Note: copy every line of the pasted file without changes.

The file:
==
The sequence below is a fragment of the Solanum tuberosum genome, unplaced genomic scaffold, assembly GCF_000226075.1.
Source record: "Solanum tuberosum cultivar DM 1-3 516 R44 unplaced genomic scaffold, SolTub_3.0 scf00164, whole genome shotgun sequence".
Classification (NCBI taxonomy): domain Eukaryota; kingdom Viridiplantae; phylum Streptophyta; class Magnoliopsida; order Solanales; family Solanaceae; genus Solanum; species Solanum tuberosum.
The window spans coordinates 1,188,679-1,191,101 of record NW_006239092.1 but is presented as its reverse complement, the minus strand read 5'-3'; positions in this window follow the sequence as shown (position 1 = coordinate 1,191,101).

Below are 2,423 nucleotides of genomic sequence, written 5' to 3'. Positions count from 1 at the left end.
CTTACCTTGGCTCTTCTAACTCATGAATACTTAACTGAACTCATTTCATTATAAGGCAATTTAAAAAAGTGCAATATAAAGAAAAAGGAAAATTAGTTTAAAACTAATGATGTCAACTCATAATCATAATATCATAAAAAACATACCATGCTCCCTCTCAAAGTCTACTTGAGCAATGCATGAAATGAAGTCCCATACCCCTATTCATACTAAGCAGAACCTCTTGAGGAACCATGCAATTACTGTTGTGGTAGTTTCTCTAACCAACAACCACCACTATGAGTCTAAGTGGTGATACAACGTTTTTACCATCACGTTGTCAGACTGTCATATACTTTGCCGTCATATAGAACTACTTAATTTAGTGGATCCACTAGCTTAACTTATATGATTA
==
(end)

The sequence below is a fragment of the Solanum tuberosum genome, unplaced genomic scaffold, assembly GCF_000226075.1.
Source record: "Solanum tuberosum cultivar DM 1-3 516 R44 unplaced genomic scaffold, SolTub_3.0 scf00164, whole genome shotgun sequence".
Classification (NCBI taxonomy): domain Eukaryota; kingdom Viridiplantae; phylum Streptophyta; class Magnoliopsida; order Solanales; family Solanaceae; genus Solanum; species Solanum tuberosum.
The window spans coordinates 1,188,679-1,191,101 of record NW_006239092.1 but is presented as its reverse complement, the minus strand read 5'-3'; positions in this window follow the sequence as shown (position 1 = coordinate 1,191,101).

Below are 2,423 nucleotides of genomic sequence, written 5' to 3'. Positions count from 1 at the left end.
CTTACCTTGGCTCTTCTAACTCATGAATACTTAACTGAACTCATTTCATTATAAGGCAATTTAAAAAAGTGCAATATAAAGAAAAAGGAAAATTAGTTTAAAACTAATGATGTCAACTCATAATCATAATATCATAAAAAACATACCATGCTCCCTCTCAAAGTCTACTTGAGCAATGCATGAAATGAAGTCCCATACCCCTATTCATACTAAGCAGAACCTCTTGAGGAACCATGCAATTACTGTTGTGGTAGTTTCTCTAACCAACAACCACCACTATGAGTCTAAGTGGTGATACAACGTTTTTACCATCACGTTGTCAGACTGTCATATACTTTGCCGTCATATAGAACTACTTAATTTAGTGGATCCACTAGCTTAACTTATATGATTA